Not-Quite-Reality Programming

We Distort. You Decide. We Report. You Obey.

Fox News Channels advertising tag lineWe Report. You Decideis a favorite target for lampooning by many liberals, because the upstart cable networks slogan claims as a virtue what critics consider its greatest weakness. Foxs news (along with its talking-head programs) is relentlessly conservative in its priorities and outlook. Its also now beating CNN in the ratings. But the more interesting aspect of the Fox phenomenon isnt that the Rupert Murdochowned network is being less than up front with its marketing claims. Its that a significant segment of the American viewing public thinks Fox is objectiveand another significant chunk doesnt.

More importantly, those audiences grow apart over time in their shared understanding of the world. Conservatives watch Foxs news in part because it reinforces their worldview; liberals, by contrast, might rely on PBS or on accessing foreign media online, not just because theyre more interested in the issues those outlets emphasize, but theyre more comfortable with whats said about them.

As the U.S. invasion of Iraq grinds on, the differencesin not just punditry but actual factual reportingare so stark that foreign and U.S. media often seem to portray entirely different wars. Media outlets within the U.S. are diverging, too. Iraq is proving to be a watershed event in dividing Americans into camps, increasingly unable to talk with one another on political issues or events. We can all consider ourselves well informed, but we actually arent even talking about the same thing.

Our understandings of current events are radically different. Blame technology and the pressures of media competition. Sources for primary news in the U.S. now include TV and radio broadcast stations, cable TV, networks, daily and weekly newspapers, magazines, newsletters, zines, literally millions of Web sites, list serves, and e-mail lists, even (Lord help us) pagers. The 24-hour news networks, and especially the Internet, have added to the pressure, as new stories must be fed in constantly. For almost all of these outlets, even among news operations that traditionally reach the largest audiences (the TV networks and big daily papers), the trend is toward specializationnews meant to appeal particularly to a targeted audience. That target audience can be defined by interests, age, income, education, locationor political beliefs.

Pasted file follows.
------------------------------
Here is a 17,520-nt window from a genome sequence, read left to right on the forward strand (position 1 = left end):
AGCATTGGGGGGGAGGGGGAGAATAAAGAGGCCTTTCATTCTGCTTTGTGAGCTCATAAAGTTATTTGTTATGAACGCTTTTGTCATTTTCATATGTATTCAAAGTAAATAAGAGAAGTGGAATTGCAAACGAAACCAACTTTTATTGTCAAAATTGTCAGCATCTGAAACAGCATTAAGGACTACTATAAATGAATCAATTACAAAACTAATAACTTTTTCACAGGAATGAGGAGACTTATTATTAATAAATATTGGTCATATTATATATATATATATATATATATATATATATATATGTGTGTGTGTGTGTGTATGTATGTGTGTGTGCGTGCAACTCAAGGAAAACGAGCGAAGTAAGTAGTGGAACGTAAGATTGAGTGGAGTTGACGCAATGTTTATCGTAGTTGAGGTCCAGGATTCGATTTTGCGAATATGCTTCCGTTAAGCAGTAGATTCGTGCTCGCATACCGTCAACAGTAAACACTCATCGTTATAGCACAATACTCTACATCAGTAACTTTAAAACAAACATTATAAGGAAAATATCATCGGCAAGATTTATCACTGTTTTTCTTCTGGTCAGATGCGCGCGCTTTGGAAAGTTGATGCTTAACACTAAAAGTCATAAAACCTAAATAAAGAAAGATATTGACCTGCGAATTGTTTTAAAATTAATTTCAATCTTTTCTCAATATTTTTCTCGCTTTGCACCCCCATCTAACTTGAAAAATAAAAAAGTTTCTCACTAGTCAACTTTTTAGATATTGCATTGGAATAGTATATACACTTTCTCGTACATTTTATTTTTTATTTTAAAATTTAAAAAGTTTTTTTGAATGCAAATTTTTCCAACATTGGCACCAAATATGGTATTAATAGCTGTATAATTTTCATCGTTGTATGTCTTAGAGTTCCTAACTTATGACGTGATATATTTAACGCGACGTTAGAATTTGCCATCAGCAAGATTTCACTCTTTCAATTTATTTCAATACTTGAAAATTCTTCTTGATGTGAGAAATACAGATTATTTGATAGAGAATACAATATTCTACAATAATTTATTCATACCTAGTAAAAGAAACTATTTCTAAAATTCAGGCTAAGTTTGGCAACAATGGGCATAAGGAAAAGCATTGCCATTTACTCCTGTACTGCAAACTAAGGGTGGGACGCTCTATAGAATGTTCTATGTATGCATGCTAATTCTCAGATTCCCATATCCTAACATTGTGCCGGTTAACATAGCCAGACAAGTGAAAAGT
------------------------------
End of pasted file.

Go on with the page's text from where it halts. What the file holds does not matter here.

Ive always been skeptical of the entire myth of media objectivity. The U.S. is virtually alone, among Western democracies, in pretending that its editors and reporters scrupulously and successfully remove all personal bias from the stories we provide to the publicthat there is one, and only one, objective way to recount an event.

For the most part, thats not true. While the basic facts of a story can be beyond disputethe shooting happened at 9:45 p.m. at a bar on Second Avenueany number of factors can change how an audience perceives the news story, starting with whether the story is reported at all. Most bias in media doesnt come through factual errorit seeps in through which aspects of the story are emphasized, which are buried or left out, whos interviewed, whos portrayed sympathetically (or not), even simple word choices. Europeans are used to this. Britain, which is reporting the same war we are, has more than a half-dozen national newspapers, all available online, all of which are fairly up-front about their editorial roots. News consumers grow up knowing those biases, sorting through the different sources (or not), and making up their own minds based (hopefully) on multiple sources.

Were moving toward that model. Its a rare anti-war activist whos spending a lot of time these days primarily watching network TV for her or his newstheir war has no place for human interest stories from embedded journalists or uncritical parroting of the latest Bush administration press briefing. Its not the news they want to hear.

Similarly, Fox aficionados are probably not seeking out the online dispatches of British veteran Middle East reporters Robert Fisk or John Pilger (both have been scathing about Bush, Blair, and the invasion). Someone else might be focused on battlefield developments or international reaction.

In recent weeks, virtually no American news outlet has even tried to give equal weight to all of these aspects based on their newsworthiness. The editorial decisions are all being filtered through an assessment of what the audience wants to hear. Thats fair enough. The danger comes when audience members who care about this waror any other news storystart insisting that theirs is the one and only truth, and no other way of looking at the event can be correct. (Im certain of it! I saw it on TV!) Quite simply, we need to stop believing everything we heareven if its what we want to hear. Even if its the perspectiveor the factswe sought out in the first place.

gparrish@seattleweekly.com

 
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